Train Wreck Hike


Quick Facts:

  • AllTrails link: Whistler Train Wreck via Sea to Sky and Train Wreck Trails. 2.3km, 46m elevation gain
  • Difficulty: easy, stroller friendly up until the train wreck site, where a stroller needs to be carried over tree roots
  • Traffic: moderate
  • Facilities: no washrooms
  • View: nice suspension bridge over a rushing Cheakamus River, and of course interesting train wreckage covered in graffiti
  • Overall score: 8/10

The Whistler Train Wreck trail is known as one of the most kid friendly hikes around the area, with an exciting wreckage site at the end.

There’s a sizable parking lot at the trailhead near Bayly Park, but surprisingly no washroom facilities nearby. Given the increasing popularity of the trail, this seems like an important oversight.

Signage warn of bear activity in the area. Big Bro immediately asked me if I brought my bear spray. I told him I forgot. So he asked me what I would do if we run into a bear.

“You can keep talking really loudly so the bears know we are coming, and would leave before we even get close,” I said.

The wide gravel trail was well maintained, with minimal obstacles. It’s quite stroller friendly but there are some steeper sections where a double decker stroller might have some trouble.

A mountain biker was doing loops back and forth on this trail for some reason, passing us multiple times. I told Big Bro that the biker could make sure there are no bears around. Big Bro seemed satisfied.

We took our time and walked at Middle Bro’s toddler speed.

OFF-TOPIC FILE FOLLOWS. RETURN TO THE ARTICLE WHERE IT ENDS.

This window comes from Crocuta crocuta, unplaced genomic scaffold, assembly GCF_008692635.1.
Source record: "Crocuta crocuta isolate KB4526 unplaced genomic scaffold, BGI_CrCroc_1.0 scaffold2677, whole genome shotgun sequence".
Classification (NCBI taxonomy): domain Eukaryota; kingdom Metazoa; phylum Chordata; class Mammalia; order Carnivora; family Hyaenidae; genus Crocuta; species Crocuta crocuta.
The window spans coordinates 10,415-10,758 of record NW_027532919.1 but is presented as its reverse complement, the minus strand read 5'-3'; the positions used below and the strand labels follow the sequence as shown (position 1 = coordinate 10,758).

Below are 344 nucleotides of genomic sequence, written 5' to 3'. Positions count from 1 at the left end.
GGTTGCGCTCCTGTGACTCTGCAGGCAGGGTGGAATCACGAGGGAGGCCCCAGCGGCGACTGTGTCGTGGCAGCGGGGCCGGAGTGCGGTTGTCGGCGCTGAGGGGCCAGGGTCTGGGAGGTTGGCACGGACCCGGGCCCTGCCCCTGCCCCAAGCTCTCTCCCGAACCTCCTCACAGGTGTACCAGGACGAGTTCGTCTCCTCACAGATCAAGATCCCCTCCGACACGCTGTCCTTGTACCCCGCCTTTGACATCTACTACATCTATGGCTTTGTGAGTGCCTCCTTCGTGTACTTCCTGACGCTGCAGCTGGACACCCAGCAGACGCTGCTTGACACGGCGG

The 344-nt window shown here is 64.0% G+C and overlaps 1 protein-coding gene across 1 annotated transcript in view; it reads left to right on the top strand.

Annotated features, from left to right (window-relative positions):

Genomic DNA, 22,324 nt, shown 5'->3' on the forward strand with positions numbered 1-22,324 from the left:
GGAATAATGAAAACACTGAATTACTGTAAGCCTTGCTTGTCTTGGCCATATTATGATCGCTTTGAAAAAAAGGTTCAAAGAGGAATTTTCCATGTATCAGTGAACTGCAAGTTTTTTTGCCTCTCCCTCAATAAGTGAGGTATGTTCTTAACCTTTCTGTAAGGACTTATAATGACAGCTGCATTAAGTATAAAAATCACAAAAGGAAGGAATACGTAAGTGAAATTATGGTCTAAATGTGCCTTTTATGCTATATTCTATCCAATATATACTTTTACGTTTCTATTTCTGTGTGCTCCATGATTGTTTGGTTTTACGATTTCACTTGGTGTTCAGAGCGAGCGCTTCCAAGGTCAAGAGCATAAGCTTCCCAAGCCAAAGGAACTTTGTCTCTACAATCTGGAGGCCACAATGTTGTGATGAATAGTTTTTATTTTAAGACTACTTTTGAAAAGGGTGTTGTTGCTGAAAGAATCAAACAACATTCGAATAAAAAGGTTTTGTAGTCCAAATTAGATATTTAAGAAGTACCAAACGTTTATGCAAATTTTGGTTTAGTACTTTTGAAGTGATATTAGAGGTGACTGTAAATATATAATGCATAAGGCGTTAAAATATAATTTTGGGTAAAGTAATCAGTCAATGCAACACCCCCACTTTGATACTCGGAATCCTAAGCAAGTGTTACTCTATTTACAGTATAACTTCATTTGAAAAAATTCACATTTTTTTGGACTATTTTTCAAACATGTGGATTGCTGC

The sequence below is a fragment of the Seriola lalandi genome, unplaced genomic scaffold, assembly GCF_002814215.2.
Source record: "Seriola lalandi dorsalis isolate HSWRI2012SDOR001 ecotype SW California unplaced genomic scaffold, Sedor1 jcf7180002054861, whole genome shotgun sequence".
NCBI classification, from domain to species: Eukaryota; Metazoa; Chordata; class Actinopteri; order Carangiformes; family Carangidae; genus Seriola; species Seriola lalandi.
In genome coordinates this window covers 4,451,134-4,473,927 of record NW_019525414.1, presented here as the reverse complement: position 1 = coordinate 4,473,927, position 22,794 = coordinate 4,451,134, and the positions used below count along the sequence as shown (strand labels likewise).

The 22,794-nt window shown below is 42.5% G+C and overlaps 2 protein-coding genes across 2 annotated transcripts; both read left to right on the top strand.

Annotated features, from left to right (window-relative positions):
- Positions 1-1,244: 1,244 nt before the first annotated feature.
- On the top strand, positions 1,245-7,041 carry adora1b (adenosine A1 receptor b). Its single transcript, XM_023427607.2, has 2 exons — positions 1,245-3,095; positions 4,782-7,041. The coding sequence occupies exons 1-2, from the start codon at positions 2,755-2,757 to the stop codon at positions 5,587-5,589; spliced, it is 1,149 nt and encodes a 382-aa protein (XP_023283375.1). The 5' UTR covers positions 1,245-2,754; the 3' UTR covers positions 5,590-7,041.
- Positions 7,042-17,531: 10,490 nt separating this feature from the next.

The brother did very well and made it to the suspension bridge without getting onto the carrier.

Tina was initially carrying Baby Bro on her front carrier, but we switched him to my backpack carrier which was much better ergonomically. Baby Bro was getting a little heavy for front carrier hiking.

Signage explained why there are train wrecks in the middle of the forest. On August 11, 1956, a train was behind schedule so the crew tried to speed up to make up lost time. They rounded a corner at twice the speed limit and twelve boxcars derailed. They blocked the railway for days. Seven boxcars were beyond salvage, so they decided to just pull them off the tracks and dump them downhill, where they have sat for more than 60 years.

The wrecked boxcars were heavily covered in graffiti and some of the wrangled metal could be hazardous to bumbling children. We kept a close eye on the boys and let them explore.

We took a snack break on the only bench on this hike, which was the one by the suspension bridge.

On the return hike, Middle Bro called it quits and hopped onto my carrier, and proceeded to fall asleep almost instantly. We walked briskly back with Grandma and got back to the parking lot after 20 mins, thinking we were at least 10-20 mins ahead of Big Bro.

But Big Bro led the second pack back to the parking lot within minutes of our arrival. He finished the 2.3km hike easily with energy to spare.

By the time we finished the hike, the forest fire smoke from the Fraser Valley has arrived in Whistler. We abandoned our plan to bike around the village and headed home.

The Train Wreck Trail is short, easy, and offers an interesting destination for children. The juxtaposition of urban graffiti and industrial wreckage in the middle of a beautiful forest also makes for great photos.


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